Align yourself with the OWS movement? Not really sure what OWS wants? Feel as though OWS isn't being carried out effectively? Simply curious? Read this book. It was long and hard to read sometimes, and certainly requires undivided attention, but it was 100% worth it....more
This entire book is told in three distinct voices. The first voice is that of an author's book of opinions on the state ofWell, that was interesting.
This entire book is told in three distinct voices. The first voice is that of an author's book of opinions on the state of the world. It really does make the book feel both fiction and non-fiction. The second voice is that of the author himself, talking about his "life" outside of the book he is writing - his actual Diary. The third voice is that of his secretary/typist, Anya, who is transcribing the book for the author, who she calls Senor C - her actual Diary.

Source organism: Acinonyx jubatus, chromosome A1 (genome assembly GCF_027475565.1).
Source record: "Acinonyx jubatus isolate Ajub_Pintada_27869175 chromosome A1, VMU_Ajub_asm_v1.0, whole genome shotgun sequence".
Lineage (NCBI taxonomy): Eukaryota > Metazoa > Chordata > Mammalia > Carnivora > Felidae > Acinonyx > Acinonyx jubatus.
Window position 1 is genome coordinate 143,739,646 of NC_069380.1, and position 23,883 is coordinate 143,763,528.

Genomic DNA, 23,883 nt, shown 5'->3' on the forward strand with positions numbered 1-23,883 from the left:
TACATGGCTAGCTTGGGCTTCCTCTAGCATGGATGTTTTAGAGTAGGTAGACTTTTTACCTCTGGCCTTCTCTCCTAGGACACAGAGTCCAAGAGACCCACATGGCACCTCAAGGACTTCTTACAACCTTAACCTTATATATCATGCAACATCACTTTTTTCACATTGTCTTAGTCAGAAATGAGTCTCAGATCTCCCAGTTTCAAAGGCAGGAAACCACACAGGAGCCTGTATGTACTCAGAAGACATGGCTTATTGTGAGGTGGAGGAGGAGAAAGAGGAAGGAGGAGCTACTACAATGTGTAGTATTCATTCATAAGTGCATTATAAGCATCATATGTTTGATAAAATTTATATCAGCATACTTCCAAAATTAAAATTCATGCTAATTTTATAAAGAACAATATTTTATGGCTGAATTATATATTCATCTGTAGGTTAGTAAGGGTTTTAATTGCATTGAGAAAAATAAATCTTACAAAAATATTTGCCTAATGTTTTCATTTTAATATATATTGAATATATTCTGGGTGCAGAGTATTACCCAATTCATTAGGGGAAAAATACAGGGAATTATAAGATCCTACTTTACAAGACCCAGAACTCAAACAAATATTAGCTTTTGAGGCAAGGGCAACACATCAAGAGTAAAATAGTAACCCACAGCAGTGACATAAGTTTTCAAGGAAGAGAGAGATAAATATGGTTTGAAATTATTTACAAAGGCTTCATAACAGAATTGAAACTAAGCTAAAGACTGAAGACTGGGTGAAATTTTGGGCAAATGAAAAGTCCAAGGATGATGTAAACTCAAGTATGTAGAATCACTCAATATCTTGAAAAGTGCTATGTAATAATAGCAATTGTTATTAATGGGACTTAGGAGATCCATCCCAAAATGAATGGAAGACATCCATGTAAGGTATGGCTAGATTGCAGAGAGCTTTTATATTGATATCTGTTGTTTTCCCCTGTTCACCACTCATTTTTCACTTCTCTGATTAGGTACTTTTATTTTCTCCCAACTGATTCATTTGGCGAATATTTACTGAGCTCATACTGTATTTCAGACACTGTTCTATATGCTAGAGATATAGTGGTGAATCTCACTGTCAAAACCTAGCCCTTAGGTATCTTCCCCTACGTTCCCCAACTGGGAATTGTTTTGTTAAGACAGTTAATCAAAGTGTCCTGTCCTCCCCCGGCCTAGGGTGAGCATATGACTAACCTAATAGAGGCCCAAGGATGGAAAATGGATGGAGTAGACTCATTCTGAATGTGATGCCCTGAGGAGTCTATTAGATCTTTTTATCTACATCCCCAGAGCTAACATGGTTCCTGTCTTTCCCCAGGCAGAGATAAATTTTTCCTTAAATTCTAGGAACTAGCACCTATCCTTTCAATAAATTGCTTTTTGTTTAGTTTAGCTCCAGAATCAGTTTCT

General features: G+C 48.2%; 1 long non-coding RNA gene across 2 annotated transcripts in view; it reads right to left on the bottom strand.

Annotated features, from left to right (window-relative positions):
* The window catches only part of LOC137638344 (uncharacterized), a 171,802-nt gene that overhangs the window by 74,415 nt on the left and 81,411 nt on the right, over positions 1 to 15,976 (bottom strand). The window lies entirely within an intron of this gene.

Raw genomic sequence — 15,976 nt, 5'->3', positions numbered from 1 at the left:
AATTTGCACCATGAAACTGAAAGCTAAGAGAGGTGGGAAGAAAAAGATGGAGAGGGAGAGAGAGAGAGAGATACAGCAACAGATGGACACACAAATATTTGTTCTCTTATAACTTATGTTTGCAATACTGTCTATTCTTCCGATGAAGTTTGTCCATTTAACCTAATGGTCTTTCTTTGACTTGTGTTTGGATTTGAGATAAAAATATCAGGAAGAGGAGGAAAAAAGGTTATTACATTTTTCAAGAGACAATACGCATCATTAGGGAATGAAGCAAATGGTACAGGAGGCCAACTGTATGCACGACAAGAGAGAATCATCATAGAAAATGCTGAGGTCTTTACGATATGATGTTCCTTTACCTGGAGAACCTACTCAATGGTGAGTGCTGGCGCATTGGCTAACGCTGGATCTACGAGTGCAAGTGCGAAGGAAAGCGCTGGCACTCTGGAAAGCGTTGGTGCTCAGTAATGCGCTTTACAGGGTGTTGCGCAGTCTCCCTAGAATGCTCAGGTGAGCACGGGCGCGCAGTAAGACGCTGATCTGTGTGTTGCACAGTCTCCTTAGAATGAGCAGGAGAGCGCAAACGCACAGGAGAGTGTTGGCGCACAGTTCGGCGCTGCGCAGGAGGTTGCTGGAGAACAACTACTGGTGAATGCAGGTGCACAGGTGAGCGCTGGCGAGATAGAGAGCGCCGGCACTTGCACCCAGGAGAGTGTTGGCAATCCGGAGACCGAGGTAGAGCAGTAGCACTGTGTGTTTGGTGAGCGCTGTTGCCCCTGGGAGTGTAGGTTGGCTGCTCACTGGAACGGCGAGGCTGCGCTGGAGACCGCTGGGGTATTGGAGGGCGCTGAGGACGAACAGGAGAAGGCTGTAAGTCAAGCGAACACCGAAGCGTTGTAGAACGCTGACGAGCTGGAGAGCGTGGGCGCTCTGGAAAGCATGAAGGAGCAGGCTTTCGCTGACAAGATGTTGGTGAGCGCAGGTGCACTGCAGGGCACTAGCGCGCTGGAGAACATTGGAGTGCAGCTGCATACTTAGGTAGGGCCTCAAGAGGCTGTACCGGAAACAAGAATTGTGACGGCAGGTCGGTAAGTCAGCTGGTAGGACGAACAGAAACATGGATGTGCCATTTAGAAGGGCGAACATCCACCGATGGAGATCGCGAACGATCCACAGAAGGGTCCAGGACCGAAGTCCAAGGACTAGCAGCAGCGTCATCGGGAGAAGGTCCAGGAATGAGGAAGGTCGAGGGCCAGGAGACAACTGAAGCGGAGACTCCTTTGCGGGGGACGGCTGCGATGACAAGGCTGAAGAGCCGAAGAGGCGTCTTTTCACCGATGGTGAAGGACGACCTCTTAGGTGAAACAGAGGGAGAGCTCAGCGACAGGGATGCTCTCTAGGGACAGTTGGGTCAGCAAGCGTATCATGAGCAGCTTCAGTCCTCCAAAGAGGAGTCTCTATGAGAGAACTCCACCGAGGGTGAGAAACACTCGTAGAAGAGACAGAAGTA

The book that the author is writing makes him come across as overly intelligent, smug, and rather douchebaggish. Anya is super attractive and comes across as perhaps not the brightest lightbulb in the box. As the book goes on, you can see in all three story lines how all the characters change, become more open, more intelligent, etc.
It was a pretty interesting way to show how deeply someone can be affected by only one different person in their life, for maybe only a year. Moments from Anya's Diary, where she talks of telling Senor C something, can show up in an attitude or a line from the book that Senor is writing. Whereas Senor's attitude towards Anya tends to change her so that she becomes more positive about herself....more